• Stability: Closed-ended funds grant fund managers a stable asset base since investors can't redeem units prematurely. The absence of constant redemptions eliminates liquidity concerns, enabling strategic planning aligned with investment objectives.
  • Market price dynamics: Like equity shares, closed-ended fund units are traded on stock exchanges, their prices shaped by supply and demand. High demand and low supply can drive unit prices significantly above the scheme's nav.

Disadvantages of close-ended funds

  • Limited flexibility: Closed ended mutual funds are not as flexible as open ended mutual funds. Investors cannot redeem their shares from the fund at any time. They can only sell their units on the stock exchange.
  • Highly driven by fund manager’s decisions: Investors often look at a mutual fund's performance over multiple market cycles to assess whether it is a good investment. The financial data for open-ended funds are updated half-yearly, and NAV is updated daily.
  • Historical performance concerns: Past performance of closed-ended funds has not consistently demonstrated superior returns compared to open-ended schemes, despite fund managers' strategic flexibility.
  • Limited lump sum investment: Closed-ended schemes only allow lump sum investments during the launch phase, increasing risk. Investors favour the affordability and risk spread of systematic investment plans (SIPs).

Who should invest in a Closed Ended Mutual Fund?

  1. Long-Term Investors: Closed-ended funds are suitable for long-term investors who can commit their funds for this duration without needing liquidity.
  2. Goal-Oriented: Investors with specific financial goals, like saving for a child's education or creating a retirement corpus, can use closed-ended funds to match the fund's maturity with the target date.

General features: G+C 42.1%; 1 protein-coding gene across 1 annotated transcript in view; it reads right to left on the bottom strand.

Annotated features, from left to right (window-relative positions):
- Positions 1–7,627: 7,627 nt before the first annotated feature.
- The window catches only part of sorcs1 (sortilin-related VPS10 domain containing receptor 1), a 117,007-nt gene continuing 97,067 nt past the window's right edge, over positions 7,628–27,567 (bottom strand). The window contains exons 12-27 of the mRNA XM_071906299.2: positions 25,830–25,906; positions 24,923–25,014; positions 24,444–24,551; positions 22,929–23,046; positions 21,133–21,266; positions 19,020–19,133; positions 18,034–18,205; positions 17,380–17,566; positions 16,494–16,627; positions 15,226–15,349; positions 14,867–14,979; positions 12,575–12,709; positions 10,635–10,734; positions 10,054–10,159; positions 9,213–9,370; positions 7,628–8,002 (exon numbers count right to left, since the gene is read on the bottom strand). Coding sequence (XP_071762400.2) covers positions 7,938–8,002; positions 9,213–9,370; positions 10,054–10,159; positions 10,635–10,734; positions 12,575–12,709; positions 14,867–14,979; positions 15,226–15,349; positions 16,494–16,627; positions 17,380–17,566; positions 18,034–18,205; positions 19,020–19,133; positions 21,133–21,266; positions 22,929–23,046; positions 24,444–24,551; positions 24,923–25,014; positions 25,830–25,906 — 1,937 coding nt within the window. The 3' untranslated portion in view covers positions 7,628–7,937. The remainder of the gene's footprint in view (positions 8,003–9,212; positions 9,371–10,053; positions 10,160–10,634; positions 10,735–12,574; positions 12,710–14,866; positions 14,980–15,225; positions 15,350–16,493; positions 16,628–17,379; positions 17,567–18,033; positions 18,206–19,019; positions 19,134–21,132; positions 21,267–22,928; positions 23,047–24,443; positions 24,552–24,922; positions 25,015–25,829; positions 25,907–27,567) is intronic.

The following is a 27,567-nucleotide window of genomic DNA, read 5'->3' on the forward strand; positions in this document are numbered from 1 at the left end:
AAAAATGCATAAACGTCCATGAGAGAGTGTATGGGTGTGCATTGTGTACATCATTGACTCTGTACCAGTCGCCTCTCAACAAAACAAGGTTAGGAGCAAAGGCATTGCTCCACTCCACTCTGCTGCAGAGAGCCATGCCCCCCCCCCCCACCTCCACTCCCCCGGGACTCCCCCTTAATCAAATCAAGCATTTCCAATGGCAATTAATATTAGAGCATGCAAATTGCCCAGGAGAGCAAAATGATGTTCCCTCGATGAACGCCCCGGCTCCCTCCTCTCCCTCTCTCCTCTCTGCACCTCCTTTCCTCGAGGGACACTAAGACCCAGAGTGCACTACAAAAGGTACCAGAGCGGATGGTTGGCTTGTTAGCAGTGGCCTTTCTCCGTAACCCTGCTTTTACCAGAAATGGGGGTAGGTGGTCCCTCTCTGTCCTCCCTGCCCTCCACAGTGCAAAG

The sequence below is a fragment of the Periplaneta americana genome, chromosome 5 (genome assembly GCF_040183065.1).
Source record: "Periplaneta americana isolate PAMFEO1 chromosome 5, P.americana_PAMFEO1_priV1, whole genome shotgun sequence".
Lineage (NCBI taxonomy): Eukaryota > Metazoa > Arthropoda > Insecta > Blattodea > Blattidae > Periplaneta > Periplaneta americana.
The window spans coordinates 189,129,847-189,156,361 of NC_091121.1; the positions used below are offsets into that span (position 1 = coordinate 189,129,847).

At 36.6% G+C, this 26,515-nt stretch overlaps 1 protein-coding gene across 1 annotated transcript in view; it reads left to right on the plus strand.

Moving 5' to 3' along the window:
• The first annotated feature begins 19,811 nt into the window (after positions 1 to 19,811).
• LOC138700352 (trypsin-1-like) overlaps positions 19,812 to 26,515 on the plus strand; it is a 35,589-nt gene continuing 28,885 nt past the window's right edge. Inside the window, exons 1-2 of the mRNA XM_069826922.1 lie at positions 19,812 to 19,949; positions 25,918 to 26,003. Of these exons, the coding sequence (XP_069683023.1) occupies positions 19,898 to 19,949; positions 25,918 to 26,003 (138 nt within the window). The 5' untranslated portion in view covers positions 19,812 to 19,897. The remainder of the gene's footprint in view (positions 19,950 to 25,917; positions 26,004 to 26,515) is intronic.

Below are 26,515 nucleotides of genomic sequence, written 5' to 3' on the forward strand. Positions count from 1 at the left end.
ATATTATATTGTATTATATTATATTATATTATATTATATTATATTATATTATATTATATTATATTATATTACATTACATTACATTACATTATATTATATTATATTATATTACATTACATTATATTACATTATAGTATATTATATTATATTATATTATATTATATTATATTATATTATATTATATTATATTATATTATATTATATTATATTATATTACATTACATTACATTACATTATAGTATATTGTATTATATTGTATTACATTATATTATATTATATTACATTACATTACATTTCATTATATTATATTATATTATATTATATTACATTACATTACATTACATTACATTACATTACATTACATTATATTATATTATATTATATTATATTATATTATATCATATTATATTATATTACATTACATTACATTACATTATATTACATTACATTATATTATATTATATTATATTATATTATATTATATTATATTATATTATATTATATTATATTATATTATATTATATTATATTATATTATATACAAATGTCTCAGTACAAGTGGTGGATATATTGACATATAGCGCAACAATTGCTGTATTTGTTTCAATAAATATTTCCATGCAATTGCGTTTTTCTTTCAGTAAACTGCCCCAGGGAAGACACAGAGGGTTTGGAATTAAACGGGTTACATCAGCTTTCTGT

3. Risk Tolerance: These funds may invest in a variety of assets, including equities, which can introduce risk. Investors should have an appropriate risk tolerance and an understanding of market volatility.
  4. Patience: Since these funds don't allow redemptions before maturity, investors must be patient and prepared to stay invested throughout the fund's tenure.
  5. Averseness to Frequent Changes: Investors in closed-ended funds should be comfortable with the fund manager's strategy and avoid frequently changing their investment portfolio.

Key differences between open-ended and close-ended funds

Aspect Open-ended funds Close-ended funds
Liquidity High Limited
Entry/exit Anytime Entry- Initial subscription only; Exit- At maturity of the scheme
Maturity period No fixed maturity periods Fixed maturity period
Track record Past track record available Past performance track record not available.
Minimum investment Low minimum investment High minimum investment as compared to open ended mutual funds

Frequently Asked Questions

Who all can invest in a closed ended mutual fund?

Closed-ended funds necessitate a lumpsum investment and do not permit withdrawals until maturity. Therefore, investors possessing a substantial investible amount aligned with the fund scheme's maturity date may consider opting for closed-ended mutual funds.

How taxation works in the case of a closed ended mutual fund?

Tax rates in Closed-Ended Mutual Funds hinge on the scheme's allocation between equity and debt. If the fund allocates 65% or more to equity, it is treated as an equity fund for tax purposes. Conversely, if the fund allocates at least 65% to debt instruments, it is treated as a debt fund for tax purposes.

Why are the trading price and the NAV different for a close-ended mutual fund?

In a closed-ended mutual fund, the Net Asset Value (NAV) is computed regularly based on the net value of assets within the portfolio. The trading or market price represents the fund's exchange-traded value, determined by invisible market forces of demand and supply. Consequently, the market price (MP) of a closed-ended mutual fund may vary from its NAV, leading to potential selling at either a premium (MP > NAV) or a discount (MP < NAV).

How is a close-ended mutual fund different from a stock?

A closed-ended mutual fund issues a set number of units during the NFO period, listing them on the stock exchange. It serves as an investment structure, distinct from shares, and does not generate new shares or attract additional funds. Unlike stocks, where ownership is conferred, mutual funds lack a direct relationship between the investor and the company. Managed actively by fund managers and supported by researchers, closed-ended funds offer expertise not readily available to individual investors holding company shares.

Is It safe to invest in close-ended funds?

The choice to invest in close-ended mutual depends on the investors risk apatite.